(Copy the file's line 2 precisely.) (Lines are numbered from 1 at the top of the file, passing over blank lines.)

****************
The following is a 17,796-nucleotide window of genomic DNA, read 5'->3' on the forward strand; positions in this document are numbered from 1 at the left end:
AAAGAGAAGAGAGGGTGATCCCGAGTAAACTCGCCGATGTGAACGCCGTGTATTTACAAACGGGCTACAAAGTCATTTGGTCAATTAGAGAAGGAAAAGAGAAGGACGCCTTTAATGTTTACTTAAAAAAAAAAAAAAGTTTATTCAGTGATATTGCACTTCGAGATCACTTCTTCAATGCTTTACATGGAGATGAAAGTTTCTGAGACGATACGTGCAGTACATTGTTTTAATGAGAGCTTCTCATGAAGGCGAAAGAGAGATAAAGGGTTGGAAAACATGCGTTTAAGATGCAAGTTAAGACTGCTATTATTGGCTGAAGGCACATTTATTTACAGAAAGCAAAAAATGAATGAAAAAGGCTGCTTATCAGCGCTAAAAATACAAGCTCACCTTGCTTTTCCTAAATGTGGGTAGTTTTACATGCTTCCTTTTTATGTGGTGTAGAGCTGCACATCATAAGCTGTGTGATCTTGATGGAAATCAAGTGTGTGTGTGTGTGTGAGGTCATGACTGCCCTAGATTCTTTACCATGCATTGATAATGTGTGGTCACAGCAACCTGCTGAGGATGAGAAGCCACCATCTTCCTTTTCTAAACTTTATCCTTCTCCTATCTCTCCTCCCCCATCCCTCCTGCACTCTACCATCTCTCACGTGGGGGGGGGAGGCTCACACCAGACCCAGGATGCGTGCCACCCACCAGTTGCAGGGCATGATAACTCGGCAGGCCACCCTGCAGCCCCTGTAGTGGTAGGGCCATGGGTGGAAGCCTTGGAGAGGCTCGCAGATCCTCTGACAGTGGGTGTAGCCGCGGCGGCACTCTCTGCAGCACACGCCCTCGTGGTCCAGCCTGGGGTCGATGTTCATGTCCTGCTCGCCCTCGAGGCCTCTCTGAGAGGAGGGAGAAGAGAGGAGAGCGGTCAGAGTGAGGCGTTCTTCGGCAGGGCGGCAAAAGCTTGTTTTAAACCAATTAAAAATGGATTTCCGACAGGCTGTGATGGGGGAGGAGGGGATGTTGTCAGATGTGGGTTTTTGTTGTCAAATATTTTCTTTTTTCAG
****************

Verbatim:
AAAGAGAAGAGAGGGTGATCCCGAGTAAACTCGCCGATGTGAACGCCGTGTATTTACAAACGGGCTACAAAGTCATTTGGTCAATTAGAGAAGGAAAAGAGAAGGACGCCTTTAATGTTTACTTAAAAAAAAAAAAAAGTTTATTCAGTGATATTGCACTTCGAGATCACTTCTTCAATGCTTTACATGGAGATGAAAGTTTCTGAGACGATACGTGCAGTACATTGTTTTAATGAGAGCTTCTCATGAAGGCGAAAGAGAGATAAAGGGTTGGAAAACATGCGTTTAAGATGCAAGTTAAGACTGCTATTATTGGCTGAAGGCACATTTATTTACAGAAAGCAAAAAATGAATGAAAAAGGCTGCTTATCAGCGCTAAAAATACAAGCTCACCTTGCTTTTCCTAAATGTGGGTAGTTTTACATGCTTCCTTTTTATGTGGTGTAGAGCTGCACATCATAAGCTGTGTGATCTTGATGGAAATCAAGTGTGTGTGTGTGTGTGAGGTCATGACTGCCCTAGATTCTTTACCATGCATTGATAATGTGTGGTCACAGCAACCTGCTGAGGATGAGAAGCCACCATCTTCCTTTTCTAAACTTTATCCTTCTCCTATCTCTCCTCCCCCATCCCTCCTGCACTCTACCATCTCTCACGTGGGGGGGGGAGGCTCACACCAGACCCAGGATGCGTGCCACCCACCAGTTGCAGGGCATGATAACTCGGCAGGCCACCCTGCAGCCCCTGTAGTGGTAGGGCCATGGGTGGAAGCCTTGGAGAGGCTCGCAGATCCTCTGACAGTGGGTGTAGCCGCGGCGGCACTCTCTGCAGCACACGCCCTCGTGGTCCAGCCTGGGGTCGATGTTCATGTCCTGCTCGCCCTCGAGGCCTCTCTGAGAGGAGGGAGAAGAGAGGAGAGCGGTCAGAGTGAGGCGTTCTTCGGCAGGGCGGCAAAAGCTTGTTTTAAACCAATTAAAAATGGATTTCCGACAGGCTGTGATGGGGGAGGAGGGGATGTTGTCAGATGTGGGTTTTTGTTGTCAAATATTTTCTTTTTTCAG